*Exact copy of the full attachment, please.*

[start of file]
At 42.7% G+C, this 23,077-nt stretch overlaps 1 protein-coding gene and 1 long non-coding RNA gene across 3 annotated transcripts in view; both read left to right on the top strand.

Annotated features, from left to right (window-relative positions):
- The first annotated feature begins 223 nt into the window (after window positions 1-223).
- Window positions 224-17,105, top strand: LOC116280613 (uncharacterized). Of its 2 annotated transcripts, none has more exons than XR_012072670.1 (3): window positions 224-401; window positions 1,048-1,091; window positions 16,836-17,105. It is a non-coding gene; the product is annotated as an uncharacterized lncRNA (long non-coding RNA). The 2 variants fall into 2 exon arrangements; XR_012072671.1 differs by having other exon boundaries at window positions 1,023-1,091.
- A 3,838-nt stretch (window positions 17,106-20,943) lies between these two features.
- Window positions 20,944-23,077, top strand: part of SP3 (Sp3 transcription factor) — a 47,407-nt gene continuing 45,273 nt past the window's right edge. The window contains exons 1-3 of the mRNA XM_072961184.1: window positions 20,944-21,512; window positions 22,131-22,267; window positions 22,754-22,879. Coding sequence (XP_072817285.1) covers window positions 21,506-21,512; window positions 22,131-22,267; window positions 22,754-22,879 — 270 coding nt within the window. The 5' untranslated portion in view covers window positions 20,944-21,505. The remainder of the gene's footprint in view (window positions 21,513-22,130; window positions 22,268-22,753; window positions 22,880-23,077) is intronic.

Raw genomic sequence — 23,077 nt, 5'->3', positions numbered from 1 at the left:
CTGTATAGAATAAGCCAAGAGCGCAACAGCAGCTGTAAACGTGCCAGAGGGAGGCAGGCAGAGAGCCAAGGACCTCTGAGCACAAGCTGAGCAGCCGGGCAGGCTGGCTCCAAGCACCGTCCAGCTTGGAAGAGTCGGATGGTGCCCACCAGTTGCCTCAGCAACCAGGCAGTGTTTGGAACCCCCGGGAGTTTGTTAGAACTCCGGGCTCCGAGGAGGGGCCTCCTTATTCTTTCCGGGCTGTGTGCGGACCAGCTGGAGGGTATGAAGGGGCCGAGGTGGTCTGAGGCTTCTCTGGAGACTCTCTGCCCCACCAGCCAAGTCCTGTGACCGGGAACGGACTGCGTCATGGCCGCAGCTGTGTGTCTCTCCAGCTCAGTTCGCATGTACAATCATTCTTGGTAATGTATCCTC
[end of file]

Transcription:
At 42.7% G+C, this 23,077-nt stretch overlaps 1 protein-coding gene and 1 long non-coding RNA gene across 3 annotated transcripts in view; both read left to right on the top strand.

Annotated features, from left to right (window-relative positions):
- The first annotated feature begins 223 nt into the window (after window positions 1-223).
- Window positions 224-17,105, top strand: LOC116280613 (uncharacterized). Of its 2 annotated transcripts, none has more exons than XR_012072670.1 (3): window positions 224-401; window positions 1,048-1,091; window positions 16,836-17,105. It is a non-coding gene; the product is annotated as an uncharacterized lncRNA (long non-coding RNA). The 2 variants fall into 2 exon arrangements; XR_012072671.1 differs by having other exon boundaries at window positions 1,023-1,091.
- A 3,838-nt stretch (window positions 17,106-20,943) lies between these two features.
- Window positions 20,944-23,077, top strand: part of SP3 (Sp3 transcription factor) — a 47,407-nt gene continuing 45,273 nt past the window's right edge. The window contains exons 1-3 of the mRNA XM_072961184.1: window positions 20,944-21,512; window positions 22,131-22,267; window positions 22,754-22,879. Coding sequence (XP_072817285.1) covers window positions 21,506-21,512; window positions 22,131-22,267; window positions 22,754-22,879 — 270 coding nt within the window. The 5' untranslated portion in view covers window positions 20,944-21,505. The remainder of the gene's footprint in view (window positions 21,513-22,130; window positions 22,268-22,753; window positions 22,880-23,077) is intronic.

Raw genomic sequence — 23,077 nt, 5'->3', positions numbered from 1 at the left:
CTGTATAGAATAAGCCAAGAGCGCAACAGCAGCTGTAAACGTGCCAGAGGGAGGCAGGCAGAGAGCCAAGGACCTCTGAGCACAAGCTGAGCAGCCGGGCAGGCTGGCTCCAAGCACCGTCCAGCTTGGAAGAGTCGGATGGTGCCCACCAGTTGCCTCAGCAACCAGGCAGTGTTTGGAACCCCCGGGAGTTTGTTAGAACTCCGGGCTCCGAGGAGGGGCCTCCTTATTCTTTCCGGGCTGTGTGCGGACCAGCTGGAGGGTATGAAGGGGCCGAGGTGGTCTGAGGCTTCTCTGGAGACTCTCTGCCCCACCAGCCAAGTCCTGTGACCGGGAACGGACTGCGTCATGGCCGCAGCTGTGTGTCTCTCCAGCTCAGTTCGCATGTACAATCATTCTTGGTAATGTATCCTC